Open Frame - Integrating Determinism and Free Will? [CCafe 9/25]


The Café crew continues from the previous week’s talk on “Third Wave Existentialism” (CCafe 37) with meta-reflections on our conversational process and perspectives on the free will vs. determinism debate. Is free will a “necessary illusion” or something different or more? What personal, social, and philosophical perspectives or beliefs do we bring to the question? How can we go beyond tiresome or destructive debates? How can deeper conversations help us navigate the wider world? Listen in and add your thoughts below…


  • Michael Stumpf
  • Ed Mahood
  • Mark Jabbour
  • John Davis
  • Doug Duff
  • Marco V Morelli

@ccafe crew: Feel free to edit the above description or add your own notes.


Correction! I misquoted the Bard. I got my wires crossed. The correct quote is-

“I could be bounded in a nutshell , and count myself a king of infinite space, were it not that I have bad dreams.” - Hamlet, II.ii

I was thinking of the title of the novel by David Foster Wallace which created the conditions for the misquote. Infinite Jest comes from the famous graveyard scene

“Alas, poor Yorick! I knew him, Horatio, a fellow of infinite jest, of most excellent fancy. He hath borne me on his back a thousand times, and now, how abhorred in my imagination it is! My gorge rises at it. Here hung those lips that I have kissed I know not how oft.”


Shakespeare was kind of wierd.


Ferrer is a critic of Ken Wilber and developmental theories. In this interview he makes the case for a second wave of Trans personal Psychology. I imagine that this could be an interesting topic for a future cafe. His views might compliment some of the conversations we have had.

Wallace made great use of Hamlet in Infinite Jest. For example, one of the main characters, James O. Incandenza, is an avante-garde filmmaker whose studio is named “Poor Yorick Entertainment.” Here is where you can find Incandenza’s complete filmography (which is otherwise embedded in the novel’s long endnotes):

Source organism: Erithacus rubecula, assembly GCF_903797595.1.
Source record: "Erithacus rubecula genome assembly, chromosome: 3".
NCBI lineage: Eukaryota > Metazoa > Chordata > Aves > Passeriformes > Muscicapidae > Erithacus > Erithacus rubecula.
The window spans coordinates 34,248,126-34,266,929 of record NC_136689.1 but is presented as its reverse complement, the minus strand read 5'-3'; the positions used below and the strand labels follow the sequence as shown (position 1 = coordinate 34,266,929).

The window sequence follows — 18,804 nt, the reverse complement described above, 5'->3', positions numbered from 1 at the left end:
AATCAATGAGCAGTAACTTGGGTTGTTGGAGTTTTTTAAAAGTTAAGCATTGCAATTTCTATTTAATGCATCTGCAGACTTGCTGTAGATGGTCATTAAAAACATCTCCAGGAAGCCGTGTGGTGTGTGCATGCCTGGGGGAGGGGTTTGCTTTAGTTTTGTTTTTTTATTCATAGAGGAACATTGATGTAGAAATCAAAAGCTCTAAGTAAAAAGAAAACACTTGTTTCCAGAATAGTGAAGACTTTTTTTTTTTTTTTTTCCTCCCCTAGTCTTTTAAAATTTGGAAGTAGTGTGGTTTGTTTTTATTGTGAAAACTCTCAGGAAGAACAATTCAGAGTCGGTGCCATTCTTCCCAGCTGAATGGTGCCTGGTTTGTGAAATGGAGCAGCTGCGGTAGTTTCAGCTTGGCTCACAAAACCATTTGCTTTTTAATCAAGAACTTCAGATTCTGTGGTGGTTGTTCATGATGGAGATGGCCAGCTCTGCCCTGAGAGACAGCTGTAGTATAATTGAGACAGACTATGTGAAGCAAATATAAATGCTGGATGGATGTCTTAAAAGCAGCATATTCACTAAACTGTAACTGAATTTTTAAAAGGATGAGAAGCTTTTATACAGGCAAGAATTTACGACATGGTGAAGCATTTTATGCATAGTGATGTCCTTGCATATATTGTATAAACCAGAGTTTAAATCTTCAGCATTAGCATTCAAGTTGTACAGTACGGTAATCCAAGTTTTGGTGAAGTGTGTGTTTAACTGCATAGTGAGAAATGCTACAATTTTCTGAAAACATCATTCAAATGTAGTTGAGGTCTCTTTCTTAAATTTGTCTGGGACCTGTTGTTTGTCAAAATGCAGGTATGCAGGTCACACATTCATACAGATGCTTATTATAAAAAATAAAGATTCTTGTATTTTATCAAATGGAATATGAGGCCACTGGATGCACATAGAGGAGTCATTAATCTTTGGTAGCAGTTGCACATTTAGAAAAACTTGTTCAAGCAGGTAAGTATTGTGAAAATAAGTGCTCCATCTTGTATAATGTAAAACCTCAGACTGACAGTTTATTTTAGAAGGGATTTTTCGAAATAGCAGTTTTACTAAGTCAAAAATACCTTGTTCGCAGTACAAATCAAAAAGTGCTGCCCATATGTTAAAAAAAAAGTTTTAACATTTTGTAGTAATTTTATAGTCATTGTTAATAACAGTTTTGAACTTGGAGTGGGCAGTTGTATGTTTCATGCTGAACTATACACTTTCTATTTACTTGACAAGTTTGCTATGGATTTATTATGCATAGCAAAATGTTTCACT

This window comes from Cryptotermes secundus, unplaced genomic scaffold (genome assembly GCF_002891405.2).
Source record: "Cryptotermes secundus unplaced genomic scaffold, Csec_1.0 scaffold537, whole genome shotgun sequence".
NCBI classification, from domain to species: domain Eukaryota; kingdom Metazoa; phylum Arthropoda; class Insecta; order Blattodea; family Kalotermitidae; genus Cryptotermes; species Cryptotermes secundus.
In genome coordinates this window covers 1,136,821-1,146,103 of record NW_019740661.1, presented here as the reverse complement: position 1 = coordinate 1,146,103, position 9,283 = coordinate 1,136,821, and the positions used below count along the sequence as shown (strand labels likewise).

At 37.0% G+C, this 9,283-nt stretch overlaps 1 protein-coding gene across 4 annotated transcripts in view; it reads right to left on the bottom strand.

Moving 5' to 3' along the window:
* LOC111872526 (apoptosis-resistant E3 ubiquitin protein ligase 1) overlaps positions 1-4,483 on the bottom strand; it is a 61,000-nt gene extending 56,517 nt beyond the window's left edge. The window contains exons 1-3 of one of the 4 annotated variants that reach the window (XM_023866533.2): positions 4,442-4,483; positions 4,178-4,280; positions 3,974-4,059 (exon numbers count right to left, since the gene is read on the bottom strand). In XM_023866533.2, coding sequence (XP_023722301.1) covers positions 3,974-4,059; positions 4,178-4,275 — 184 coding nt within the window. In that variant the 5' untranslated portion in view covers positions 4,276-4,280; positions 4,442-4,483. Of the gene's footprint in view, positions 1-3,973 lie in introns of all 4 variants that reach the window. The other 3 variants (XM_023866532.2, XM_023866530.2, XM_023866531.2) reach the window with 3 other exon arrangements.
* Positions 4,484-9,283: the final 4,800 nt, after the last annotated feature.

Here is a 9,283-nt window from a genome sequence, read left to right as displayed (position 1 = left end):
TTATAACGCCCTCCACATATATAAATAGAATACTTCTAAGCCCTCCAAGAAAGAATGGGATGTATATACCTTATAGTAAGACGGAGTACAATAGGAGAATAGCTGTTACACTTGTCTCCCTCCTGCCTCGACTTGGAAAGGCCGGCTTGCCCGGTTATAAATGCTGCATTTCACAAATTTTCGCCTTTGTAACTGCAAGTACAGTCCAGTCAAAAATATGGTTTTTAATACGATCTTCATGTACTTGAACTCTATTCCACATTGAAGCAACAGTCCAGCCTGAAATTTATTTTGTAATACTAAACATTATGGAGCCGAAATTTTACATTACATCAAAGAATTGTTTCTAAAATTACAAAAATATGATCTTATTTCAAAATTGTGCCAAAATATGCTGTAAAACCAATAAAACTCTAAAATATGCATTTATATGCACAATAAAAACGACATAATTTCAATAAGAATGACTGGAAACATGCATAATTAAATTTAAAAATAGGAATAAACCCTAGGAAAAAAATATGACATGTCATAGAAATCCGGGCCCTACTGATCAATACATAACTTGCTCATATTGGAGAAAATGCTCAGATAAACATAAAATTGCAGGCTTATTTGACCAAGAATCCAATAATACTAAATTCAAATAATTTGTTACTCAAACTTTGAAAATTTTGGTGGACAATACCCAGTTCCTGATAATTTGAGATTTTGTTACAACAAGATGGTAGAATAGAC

The great underground auteur (also known to his family as ‘Himself’) in the novel has ended his life by zapping his brain inside a microwave oven.

This is the film he was working on when he died:

“Infinite Jest (V?)” - Year of the Trial-Size Dove Bar. Poor Yorick Entertainment Unlimited. 'Madame Psychosis’; no other definitive data. Thorny problem for archivists. Incadenza’s last film, Incadenza’s death occurring during its post-production. Most archival authorities list as unfinished, unseen. Some list as completion of Infinite Jest (IV), for which Incadenza also used 'Psychosis’, thus list the film under Incadenza’s output for Y.T.M.P. Though no scholarly synopsis or report of viewing exists, two short essays in different issues of Cartridge Quarterly East refer to the film as 'extraordinary’ and 'far and away [James O. Incadenza’s] most entertaining and compelling work.’ West Coast archivists list the film’s gauge as '16…78 mm’, basing the gauge on critical allusions to 'radical experiments in viewers’ optical perspective and context’ as IJ (V?)'sdistinctive feature. Though Canadian archivist Tete-Beche lists the film as completed and privately distributed by P.Y.E.U. through posthumous provisions in the filmmaker’s will, all other comprehensive filmographies have the film either unfinished or UNRELEASED, its Master cartridge either destroyed or vaulted sui testator.

‘Madame Psychosis’ was a collaborator with Incandenza, and also is a principle character in the novel.